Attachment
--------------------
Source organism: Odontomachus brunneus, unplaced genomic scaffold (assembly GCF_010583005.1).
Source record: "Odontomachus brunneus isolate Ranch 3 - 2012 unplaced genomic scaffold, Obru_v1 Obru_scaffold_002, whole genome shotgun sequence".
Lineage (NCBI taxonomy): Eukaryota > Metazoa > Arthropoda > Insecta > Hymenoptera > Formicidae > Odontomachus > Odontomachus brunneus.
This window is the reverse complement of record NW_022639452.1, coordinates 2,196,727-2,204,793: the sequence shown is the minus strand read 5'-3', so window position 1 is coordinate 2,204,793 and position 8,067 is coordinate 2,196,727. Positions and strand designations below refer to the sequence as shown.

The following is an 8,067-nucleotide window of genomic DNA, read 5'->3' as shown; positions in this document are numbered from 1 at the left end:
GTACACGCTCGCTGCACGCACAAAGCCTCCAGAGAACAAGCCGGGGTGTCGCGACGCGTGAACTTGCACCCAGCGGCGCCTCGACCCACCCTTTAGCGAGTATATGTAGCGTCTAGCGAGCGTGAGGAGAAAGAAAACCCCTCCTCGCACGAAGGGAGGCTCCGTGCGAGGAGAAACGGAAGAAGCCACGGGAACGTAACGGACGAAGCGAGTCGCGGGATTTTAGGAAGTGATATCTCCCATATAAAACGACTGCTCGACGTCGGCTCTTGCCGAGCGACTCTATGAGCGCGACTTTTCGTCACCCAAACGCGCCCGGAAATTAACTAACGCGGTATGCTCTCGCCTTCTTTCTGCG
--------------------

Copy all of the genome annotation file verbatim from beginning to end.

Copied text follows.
Source organism: Odontomachus brunneus, unplaced genomic scaffold (assembly GCF_010583005.1).
Source record: "Odontomachus brunneus isolate Ranch 3 - 2012 unplaced genomic scaffold, Obru_v1 Obru_scaffold_002, whole genome shotgun sequence".
Lineage (NCBI taxonomy): Eukaryota > Metazoa > Arthropoda > Insecta > Hymenoptera > Formicidae > Odontomachus > Odontomachus brunneus.
This window is the reverse complement of record NW_022639452.1, coordinates 2,196,727-2,204,793: the sequence shown is the minus strand read 5'-3', so window position 1 is coordinate 2,204,793 and position 8,067 is coordinate 2,196,727. Positions and strand designations below refer to the sequence as shown.

The following is an 8,067-nucleotide window of genomic DNA, read 5'->3' as shown; positions in this document are numbered from 1 at the left end:
GTACACGCTCGCTGCACGCACAAAGCCTCCAGAGAACAAGCCGGGGTGTCGCGACGCGTGAACTTGCACCCAGCGGCGCCTCGACCCACCCTTTAGCGAGTATATGTAGCGTCTAGCGAGCGTGAGGAGAAAGAAAACCCCTCCTCGCACGAAGGGAGGCTCCGTGCGAGGAGAAACGGAAGAAGCCACGGGAACGTAACGGACGAAGCGAGTCGCGGGATTTTAGGAAGTGATATCTCCCATATAAAACGACTGCTCGACGTCGGCTCTTGCCGAGCGACTCTATGAGCGCGACTTTTCGTCACCCAAACGCGCCCGGAAATTAACTAACGCGGTATGCTCTCGCCTTCTTTCTGCG